How not to choose a creative agency

  • And another thing
  • April 19, 2018
  • Paul Catmur
How not to choose a creative agency

The popularity of Madmen, combined with a high breeding rate among creative types and a number of warm summers has resulted in an oversupply of creative agencies in New Zealand. When the cost of entry to the business is as low as a computer, a beer fridge and a selection of ironic tee-shirts, the result is a fog of confusion.

So, while the proliferation of agencies may have its upside for the owners of local Italian restaurants, it makes life tough for the poor marketing manager looking for the perfect partner to trust with their brands. For those fed up with the number of frogs they have to kiss to find their very own Sterling Cooper I thought it would be helpful to put the record straight on some myths that have grown up around the agency selection process.

Here are a few pitfalls to avoid:

‘We went with these guys because the others turned up in a Bentley.’

It’s always a problem for an agency to chose the right car to plonk in the client’s car park. If they turn up in a Rolls Royce they’ll be accused of being out of touch with the average Kiwi. However, if five of them turn up in a Suzuki Swift there’s always a nagging thought that they’re not very good at their job. My recommendation to clients would, therefore, be not to read too much into the agency’s choice of transport. The one exception is if it’s a well-equipped fishing boat, in which case sign them up immediately.

‘They have a great philosophy!’

Having spent some time studying lines from agencies around the world, I can report that the correlation between an agency having a great philosophy and producing great advertising is not strong.

For example, here are four agency claims:

  • ‘Famously effective.’
  • ‘Creatively led. Strategically Driven. Digitally Native. Humanity Obsessed.’
  • ‘We make ideas happen.’
  • ‘We exist to create a better future with you.’

On the basis of these statements, which of these agencies would you choose?

(Two of them are from New York, one from London, and one from Tasmania.)

‘Their presentation was fantastic. I just loved it when they brought out the flamethrower!’

While you would anticipate that any agency in a pitch would be capable of presenting themselves well, it’s worth remembering that the job you’re looking for them to do is to sell your products, not look clever in meetings. A slick presentation is not necessarily a good example of how well you will work together, particularly when you will never see half of the people in that meeting ever again. Unfortunately, most of the time that goes into preparing for that meeting will have been to the detriment of existing clients. Do you really want to be one of those clients that are shoved to the back burner every time new business turns up?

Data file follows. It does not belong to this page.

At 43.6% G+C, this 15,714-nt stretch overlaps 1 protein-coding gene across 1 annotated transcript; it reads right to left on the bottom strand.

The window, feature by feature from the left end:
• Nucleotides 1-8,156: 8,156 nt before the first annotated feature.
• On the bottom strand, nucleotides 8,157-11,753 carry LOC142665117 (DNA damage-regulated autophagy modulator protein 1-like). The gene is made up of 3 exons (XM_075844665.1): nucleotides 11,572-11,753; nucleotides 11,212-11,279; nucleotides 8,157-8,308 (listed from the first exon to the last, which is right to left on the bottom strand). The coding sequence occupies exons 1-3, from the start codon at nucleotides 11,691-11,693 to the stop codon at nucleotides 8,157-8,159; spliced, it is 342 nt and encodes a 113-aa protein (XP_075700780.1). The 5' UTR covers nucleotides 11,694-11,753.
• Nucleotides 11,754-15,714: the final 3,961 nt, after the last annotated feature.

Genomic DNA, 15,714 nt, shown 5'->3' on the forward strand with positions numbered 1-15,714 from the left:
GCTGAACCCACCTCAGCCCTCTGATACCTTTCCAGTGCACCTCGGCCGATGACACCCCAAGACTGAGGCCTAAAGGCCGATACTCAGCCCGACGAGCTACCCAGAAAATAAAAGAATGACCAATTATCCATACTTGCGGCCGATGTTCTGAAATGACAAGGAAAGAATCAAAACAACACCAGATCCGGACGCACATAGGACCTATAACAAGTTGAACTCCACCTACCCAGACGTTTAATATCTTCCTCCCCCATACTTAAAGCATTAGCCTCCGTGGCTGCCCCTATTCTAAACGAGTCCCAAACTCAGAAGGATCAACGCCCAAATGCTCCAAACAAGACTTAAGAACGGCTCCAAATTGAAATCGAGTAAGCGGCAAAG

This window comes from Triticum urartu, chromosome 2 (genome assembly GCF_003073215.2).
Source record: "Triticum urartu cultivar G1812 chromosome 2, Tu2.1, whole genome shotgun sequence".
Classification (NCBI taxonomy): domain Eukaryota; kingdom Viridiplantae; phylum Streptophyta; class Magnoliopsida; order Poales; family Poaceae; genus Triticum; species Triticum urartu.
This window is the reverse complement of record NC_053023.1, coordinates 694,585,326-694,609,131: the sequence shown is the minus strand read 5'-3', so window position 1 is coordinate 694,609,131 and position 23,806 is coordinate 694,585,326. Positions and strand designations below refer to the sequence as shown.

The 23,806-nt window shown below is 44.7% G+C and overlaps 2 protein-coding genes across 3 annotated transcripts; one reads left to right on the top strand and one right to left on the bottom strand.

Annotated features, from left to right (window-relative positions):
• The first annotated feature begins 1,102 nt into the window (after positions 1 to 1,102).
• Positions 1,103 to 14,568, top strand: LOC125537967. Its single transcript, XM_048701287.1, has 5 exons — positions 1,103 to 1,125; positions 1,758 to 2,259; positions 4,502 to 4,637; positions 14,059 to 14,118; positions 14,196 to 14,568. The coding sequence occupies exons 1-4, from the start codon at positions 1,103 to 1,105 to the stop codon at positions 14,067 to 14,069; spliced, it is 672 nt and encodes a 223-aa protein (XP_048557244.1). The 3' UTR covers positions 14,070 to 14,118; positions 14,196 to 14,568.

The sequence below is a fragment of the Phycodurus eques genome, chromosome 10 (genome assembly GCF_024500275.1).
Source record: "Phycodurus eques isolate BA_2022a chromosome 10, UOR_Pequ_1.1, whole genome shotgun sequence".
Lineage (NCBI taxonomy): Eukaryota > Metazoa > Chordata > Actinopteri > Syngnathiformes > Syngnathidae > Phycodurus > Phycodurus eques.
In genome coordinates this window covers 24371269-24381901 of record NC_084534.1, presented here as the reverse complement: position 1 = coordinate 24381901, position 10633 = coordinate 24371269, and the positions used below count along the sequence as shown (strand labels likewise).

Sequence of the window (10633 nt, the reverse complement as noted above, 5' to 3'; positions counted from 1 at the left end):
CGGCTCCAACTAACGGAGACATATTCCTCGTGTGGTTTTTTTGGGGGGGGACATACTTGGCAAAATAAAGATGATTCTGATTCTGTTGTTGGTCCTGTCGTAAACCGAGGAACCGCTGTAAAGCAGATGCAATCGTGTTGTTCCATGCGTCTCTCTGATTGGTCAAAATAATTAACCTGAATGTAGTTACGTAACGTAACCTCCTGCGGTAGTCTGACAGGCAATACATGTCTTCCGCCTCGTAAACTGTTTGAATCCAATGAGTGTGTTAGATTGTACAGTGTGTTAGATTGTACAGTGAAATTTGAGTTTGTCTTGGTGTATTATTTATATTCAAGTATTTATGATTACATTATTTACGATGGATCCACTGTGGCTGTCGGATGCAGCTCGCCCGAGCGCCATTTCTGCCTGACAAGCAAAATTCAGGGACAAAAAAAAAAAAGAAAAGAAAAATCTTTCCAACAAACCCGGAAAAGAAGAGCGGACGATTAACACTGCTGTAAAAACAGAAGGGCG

‘Their work is brilliant, so cutting edge!’

I know what you’re thinking. You’d think that any client would be right to pick an agency that produces great work. But be honest, if you don’t actually have any intention of running groundbreaking, provocative work then you’re just looking for trouble if you pick an agency that’s famous for doing exactly that. All that happens is that the agency gets frustrated by your disinclination to buy into their eclectic genius and you get frustrated by them continually pushing work with strong sadomasochistic overtones that may cause bleeding in the ears of small children. It really doesn’t help to have a Swedish director who can bring to life the decline of Western hegemony using animation when all you’re after is a minor celebrity and a packshot. Don’t go to a steakhouse if your family’s vegan.

‘We chose them because they were younger’

Would you choose a doctor because he was younger? Do you prefer your lawyers a little wet around the years? Would you fly with a pilot based on his lack of ability to grow a beard?

‘We chose them because they were older’

At the same time, you probably don’t want people whose finest moment of creativity was typesetting The Ten Commandments. A good mix is a good mix.

‘Their CEO is such fun!’

Unfortunately, the abilities of the CEO to keep the lunch table entertained with a good yarn has very little to do with the power of their company’s advertising. Charles Ponzi, Bernie Madoff and Donald Trump were apparently great lunch company.

‘They won the Golden Cockerel of Kazakhstan!’

An agency with a lot of awards is generally an agency that has deliberately decided to dedicate time and its money towards that end. If awards are really important to your ego then go for it, but don’t be surprised when you struggle to make the board understand why a gold-painted cock was more important than long-term brand health.

‘They are so innovative their ads are done by robots!’

Bill Gates famously said that we completely overestimate how much the world will change in the next two years, and completely underestimate how much it will change in the next ten. It should be observed that when you are trying to sell something NOW it really is of little concern how best to sell it in two years time.

‘We weren’t convinced, but procurement loved them.’

Did your Mum choose your spouse? There are some smart procurement people, and the best ones would be the first to admit that their expertise rarely extends to that particular piece of magic that distinguishes one agency from another. They are quite handy with a calculator though and have nice chunky forms which take weeks to fill in before being thrown away.

‘They were the cheapest’.

The well-being of your brand, business, future employment, and immediate family, is all being placed in the hands of a company on the basis of it being cheap? Big call.

  • Paul Catmur is the chief executive of Barnes Catmur & Friends Dentsu.

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